In general I would say that I'm about as low budget as it gets. I have very minimal equipment and just try and use what I do have to maximum effect. When we are ready to record a song I first map out the structure of the song in my DAW, Acoustica Mixcraft 6. I’ll label sections of the song and lay down some scratch MIDI drum tracks. I generally like to have the whole song mapped out before I start the process. Sometimes changes will be needed (even radical changes at times) but for the most part I am very Hitchcockian about the process. Once I have all that done, it’s time to start recording.
I usually lay down the guitars first and then the bass. To record the guitars I usually plug them directly into one of my preamps. I’ll use my Focusrite ISA One, but if the song calls for some grittiness I use my modified Art TubeMP. From the preamp they go into the line level input on my Presonus Audiobox interface and then into my laptop. Before it heads into my DAW I monitor it using the Audiobox Virtual Studio Live (sometimes I will EQ and compress the audio using this software but not always). I usually use digital amps to craft the sound I want but if I want to record my amp I will use a Shure SM57 into the Focusrite ISA One. For acoustic guitar I usually will try out different rooms with my Rode NT1A and decide which sounds the best for the given song.
After the guitars are laid down I usually will record a scratch vocal track so that I can start to get a feel for the shape of the song. At this point, If I have ideas, I will start embellishing with MIDI instruments. I am definitely not a minimalist when it comes to this. I will throw on strings, synths, piano, ambient sounds, and anything else that I think can add to the song. Tons of ideas will get tried; few will actually make the final cut. I trigger the MIDI instruments with a YouRock Guitar. I think this device is primarily used to play video games but I find it effective for doing this as well. Not as effective as keyboards, but unfortunately I only know how to play guitar.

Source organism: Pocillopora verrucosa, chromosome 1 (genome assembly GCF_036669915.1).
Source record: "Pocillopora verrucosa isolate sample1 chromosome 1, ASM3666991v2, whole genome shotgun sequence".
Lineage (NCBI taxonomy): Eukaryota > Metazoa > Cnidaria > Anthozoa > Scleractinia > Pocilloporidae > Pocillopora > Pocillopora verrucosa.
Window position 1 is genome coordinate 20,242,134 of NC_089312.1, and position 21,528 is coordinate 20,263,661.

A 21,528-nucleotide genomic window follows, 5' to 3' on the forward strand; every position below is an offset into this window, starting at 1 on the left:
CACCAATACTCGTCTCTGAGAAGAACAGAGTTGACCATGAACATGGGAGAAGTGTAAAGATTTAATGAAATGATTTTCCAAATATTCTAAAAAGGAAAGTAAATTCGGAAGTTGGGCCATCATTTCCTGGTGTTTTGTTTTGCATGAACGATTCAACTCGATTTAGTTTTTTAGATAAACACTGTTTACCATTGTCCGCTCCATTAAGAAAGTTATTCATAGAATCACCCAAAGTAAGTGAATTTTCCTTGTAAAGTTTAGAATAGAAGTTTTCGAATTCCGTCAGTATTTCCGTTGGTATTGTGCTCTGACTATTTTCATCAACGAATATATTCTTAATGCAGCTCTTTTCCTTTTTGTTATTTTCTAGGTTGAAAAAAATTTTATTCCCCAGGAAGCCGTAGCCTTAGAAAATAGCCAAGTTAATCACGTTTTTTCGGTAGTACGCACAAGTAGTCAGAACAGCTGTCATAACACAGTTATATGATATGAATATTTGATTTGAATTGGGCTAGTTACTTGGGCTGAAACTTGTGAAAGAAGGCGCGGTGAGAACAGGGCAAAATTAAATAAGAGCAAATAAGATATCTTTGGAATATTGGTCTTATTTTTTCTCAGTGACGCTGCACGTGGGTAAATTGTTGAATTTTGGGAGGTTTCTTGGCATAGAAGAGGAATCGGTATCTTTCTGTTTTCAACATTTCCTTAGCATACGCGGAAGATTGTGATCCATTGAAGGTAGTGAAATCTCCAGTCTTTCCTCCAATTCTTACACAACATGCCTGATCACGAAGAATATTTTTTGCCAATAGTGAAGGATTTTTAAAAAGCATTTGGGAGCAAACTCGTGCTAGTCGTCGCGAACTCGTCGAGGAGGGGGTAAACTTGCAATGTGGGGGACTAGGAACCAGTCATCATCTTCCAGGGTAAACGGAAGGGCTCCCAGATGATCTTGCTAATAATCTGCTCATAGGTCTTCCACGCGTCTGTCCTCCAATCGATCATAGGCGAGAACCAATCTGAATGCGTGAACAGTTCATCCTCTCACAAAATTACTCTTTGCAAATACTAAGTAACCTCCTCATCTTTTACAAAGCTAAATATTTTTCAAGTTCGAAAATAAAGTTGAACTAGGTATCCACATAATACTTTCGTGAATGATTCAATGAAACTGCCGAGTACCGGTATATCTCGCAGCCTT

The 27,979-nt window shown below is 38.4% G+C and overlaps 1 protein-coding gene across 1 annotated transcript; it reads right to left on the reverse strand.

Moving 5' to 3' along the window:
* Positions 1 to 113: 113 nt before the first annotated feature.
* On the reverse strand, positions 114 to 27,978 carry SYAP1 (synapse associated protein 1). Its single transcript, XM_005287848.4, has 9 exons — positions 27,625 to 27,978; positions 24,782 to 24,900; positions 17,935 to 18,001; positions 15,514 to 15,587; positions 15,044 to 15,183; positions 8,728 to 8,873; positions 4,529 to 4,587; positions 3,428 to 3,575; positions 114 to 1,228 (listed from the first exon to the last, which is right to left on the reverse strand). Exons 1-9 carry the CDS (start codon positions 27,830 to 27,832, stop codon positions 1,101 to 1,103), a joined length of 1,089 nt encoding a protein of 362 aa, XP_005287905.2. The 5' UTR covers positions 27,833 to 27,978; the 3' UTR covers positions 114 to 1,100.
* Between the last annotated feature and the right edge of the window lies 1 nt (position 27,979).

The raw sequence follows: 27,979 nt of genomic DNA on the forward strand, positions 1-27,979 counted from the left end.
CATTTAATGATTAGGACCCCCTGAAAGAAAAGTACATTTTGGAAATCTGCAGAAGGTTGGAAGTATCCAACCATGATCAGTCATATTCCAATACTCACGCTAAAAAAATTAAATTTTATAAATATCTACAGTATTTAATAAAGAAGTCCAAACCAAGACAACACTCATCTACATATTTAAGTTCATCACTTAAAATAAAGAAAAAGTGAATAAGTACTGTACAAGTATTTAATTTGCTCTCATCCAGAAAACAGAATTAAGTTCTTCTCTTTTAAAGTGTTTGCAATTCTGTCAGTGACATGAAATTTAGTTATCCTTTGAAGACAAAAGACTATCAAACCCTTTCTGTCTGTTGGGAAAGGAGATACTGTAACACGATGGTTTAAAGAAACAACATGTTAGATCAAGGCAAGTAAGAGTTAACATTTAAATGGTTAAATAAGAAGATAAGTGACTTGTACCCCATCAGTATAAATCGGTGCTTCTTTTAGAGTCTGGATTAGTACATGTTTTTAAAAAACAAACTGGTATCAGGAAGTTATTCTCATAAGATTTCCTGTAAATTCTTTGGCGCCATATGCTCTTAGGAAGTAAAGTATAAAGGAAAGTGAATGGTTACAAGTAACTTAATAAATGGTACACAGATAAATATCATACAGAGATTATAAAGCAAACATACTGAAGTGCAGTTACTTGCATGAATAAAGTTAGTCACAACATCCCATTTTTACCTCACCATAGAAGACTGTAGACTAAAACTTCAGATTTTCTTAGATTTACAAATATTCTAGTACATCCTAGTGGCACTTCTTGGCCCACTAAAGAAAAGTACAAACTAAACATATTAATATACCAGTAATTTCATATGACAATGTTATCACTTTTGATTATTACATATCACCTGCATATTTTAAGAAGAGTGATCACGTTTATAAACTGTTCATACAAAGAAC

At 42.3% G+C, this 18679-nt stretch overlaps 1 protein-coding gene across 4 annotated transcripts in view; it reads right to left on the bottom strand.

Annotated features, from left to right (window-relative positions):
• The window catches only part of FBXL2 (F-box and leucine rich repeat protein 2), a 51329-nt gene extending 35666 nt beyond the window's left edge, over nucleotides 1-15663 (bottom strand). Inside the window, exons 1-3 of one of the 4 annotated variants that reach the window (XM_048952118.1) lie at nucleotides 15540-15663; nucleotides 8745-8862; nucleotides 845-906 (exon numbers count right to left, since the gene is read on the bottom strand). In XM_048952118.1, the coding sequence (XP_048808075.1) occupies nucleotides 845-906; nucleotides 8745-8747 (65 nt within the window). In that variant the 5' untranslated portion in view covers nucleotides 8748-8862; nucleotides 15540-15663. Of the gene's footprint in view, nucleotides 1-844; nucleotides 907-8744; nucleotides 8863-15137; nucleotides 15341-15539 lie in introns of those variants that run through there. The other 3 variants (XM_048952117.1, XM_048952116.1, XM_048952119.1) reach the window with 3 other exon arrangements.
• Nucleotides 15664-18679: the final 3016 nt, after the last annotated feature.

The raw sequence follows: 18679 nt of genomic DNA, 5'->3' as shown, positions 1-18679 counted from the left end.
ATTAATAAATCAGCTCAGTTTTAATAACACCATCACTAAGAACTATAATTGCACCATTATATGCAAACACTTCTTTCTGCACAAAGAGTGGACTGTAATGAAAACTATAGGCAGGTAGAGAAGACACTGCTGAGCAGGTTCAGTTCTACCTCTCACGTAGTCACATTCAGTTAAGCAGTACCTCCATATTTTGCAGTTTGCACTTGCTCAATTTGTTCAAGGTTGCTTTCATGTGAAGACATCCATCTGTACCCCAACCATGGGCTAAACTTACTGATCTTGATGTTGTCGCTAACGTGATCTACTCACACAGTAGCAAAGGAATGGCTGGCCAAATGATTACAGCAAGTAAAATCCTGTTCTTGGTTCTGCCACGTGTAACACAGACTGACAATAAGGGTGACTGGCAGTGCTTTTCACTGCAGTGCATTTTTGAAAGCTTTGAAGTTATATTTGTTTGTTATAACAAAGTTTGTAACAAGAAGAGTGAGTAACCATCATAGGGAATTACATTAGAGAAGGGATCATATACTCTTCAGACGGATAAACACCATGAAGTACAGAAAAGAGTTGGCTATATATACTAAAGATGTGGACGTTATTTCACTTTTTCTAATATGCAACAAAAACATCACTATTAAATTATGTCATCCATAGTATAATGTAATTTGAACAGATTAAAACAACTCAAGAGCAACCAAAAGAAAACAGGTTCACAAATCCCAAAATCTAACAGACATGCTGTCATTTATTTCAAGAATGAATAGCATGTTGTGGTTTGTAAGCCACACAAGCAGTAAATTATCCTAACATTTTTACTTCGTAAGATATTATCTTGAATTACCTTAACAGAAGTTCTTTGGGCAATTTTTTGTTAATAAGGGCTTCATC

The next thing I focus on is the drums. I’ll record our drummer Pete, using 8 Samson drum microphones plugged directly into the Presonus Audiobox. He plays along to the song with the scratch MIDI drums and a click track accompanying the piece. Before I even start mixing them I listen to the raw drum sounds. For the most part the drum performances are usually excellent. Sometimes though it can be difficult to give a performance that’s exceptional all the way through using this type of recording process. If that is the case, then I may start sampling the best sections using Short Circuit. In other cases, I may think that acoustic drums aren't the best fit for a song and I will use Drumtracker to convert all of the drums to MIDI drums. Usually though, the performance is strong I will use it as is. Since the Audiobox is not a stellar interface I usually bolster the snare, kick, and toms with MIDI drums. Drumtracker is what I use to do this, and this can be pretty time consuming! Sometimes I may not use live drums at all and I will use Toontrack’s Superior Drummer which I trigger with my Alesis drum pad.
Before recording the vocals I will give the track a basic mix. I mostly use Waves plugins (I especially like the Puig and CLA plugins) as well as Voxengo ones. I find that the best vocal performances are given when the mix sounds great in the headphones so I try to get everything to start sounding great. I record our singer Audra with a Rode NT1A into the Focusrite ISA One. I don’t have a dedicated studio so we usually use a walk in closet with blankets to get a good sound. I generally think that the sounds are great. When I can, I will use a friend’s studio vocal booth, but that isn't always an option. I find as long as we are diligent in setting up our makeshift vocal booth, the fidelity is perfectly fine. After the vocals I give a full mix, and make any edits that I think need to be made in order to make the song as good as possible: Maybe a section needs to be redone; maybe the drums need a different sound; maybe it needs fewer strings. Whatever it takes, I’ll do it.
Once I have the song mixed I then master it using Izotope Ozone 5. While mastering it I like to listen on a variety of sources – my monitors, expensive headphones, cheap headphones, crappy computer speakers, etc. I find that this is the best approach to get a good mix. I don’t have formal training in using any of this stuff and it has taken me a long time to learn every aspect of doing this. Sometimes it can be very frustrating when I can’t get a sound I want, or can’t get the mix I want. But I always step back and remember that it’s all in the service of making the best song possible. And I’ll do anything to achieve that.
Click here for more details about how our music studio can help you with your audio recordings!